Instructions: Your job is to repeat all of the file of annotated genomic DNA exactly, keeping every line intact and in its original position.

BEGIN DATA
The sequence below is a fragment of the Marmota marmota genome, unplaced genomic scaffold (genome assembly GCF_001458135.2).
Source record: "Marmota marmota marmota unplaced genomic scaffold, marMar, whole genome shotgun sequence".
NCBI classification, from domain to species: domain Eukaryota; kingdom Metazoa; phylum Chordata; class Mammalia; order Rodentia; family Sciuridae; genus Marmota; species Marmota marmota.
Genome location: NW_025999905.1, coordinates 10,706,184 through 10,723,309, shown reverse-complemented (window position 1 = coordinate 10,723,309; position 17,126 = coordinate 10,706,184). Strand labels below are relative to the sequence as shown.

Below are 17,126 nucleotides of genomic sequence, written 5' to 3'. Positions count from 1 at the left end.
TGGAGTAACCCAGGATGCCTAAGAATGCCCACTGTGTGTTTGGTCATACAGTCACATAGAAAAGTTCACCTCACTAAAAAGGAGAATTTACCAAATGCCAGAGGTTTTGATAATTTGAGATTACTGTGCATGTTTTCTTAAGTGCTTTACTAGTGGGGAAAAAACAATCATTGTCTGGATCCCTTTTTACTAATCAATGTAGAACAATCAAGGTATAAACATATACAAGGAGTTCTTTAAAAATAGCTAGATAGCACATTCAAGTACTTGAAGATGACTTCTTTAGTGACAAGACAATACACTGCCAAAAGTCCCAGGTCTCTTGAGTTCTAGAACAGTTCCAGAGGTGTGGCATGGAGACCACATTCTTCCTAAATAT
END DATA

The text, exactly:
The sequence below is a fragment of the Marmota marmota genome, unplaced genomic scaffold (genome assembly GCF_001458135.2).
Source record: "Marmota marmota marmota unplaced genomic scaffold, marMar, whole genome shotgun sequence".
NCBI classification, from domain to species: domain Eukaryota; kingdom Metazoa; phylum Chordata; class Mammalia; order Rodentia; family Sciuridae; genus Marmota; species Marmota marmota.
Genome location: NW_025999905.1, coordinates 10,706,184 through 10,723,309, shown reverse-complemented (window position 1 = coordinate 10,723,309; position 17,126 = coordinate 10,706,184). Strand labels below are relative to the sequence as shown.

Below are 17,126 nucleotides of genomic sequence, written 5' to 3'. Positions count from 1 at the left end.
TGGAGTAACCCAGGATGCCTAAGAATGCCCACTGTGTGTTTGGTCATACAGTCACATAGAAAAGTTCACCTCACTAAAAAGGAGAATTTACCAAATGCCAGAGGTTTTGATAATTTGAGATTACTGTGCATGTTTTCTTAAGTGCTTTACTAGTGGGGAAAAAACAATCATTGTCTGGATCCCTTTTTACTAATCAATGTAGAACAATCAAGGTATAAACATATACAAGGAGTTCTTTAAAAATAGCTAGATAGCACATTCAAGTACTTGAAGATGACTTCTTTAGTGACAAGACAATACACTGCCAAAAGTCCCAGGTCTCTTGAGTTCTAGAACAGTTCCAGAGGTGTGGCATGGAGACCACATTCTTCCTAAATAT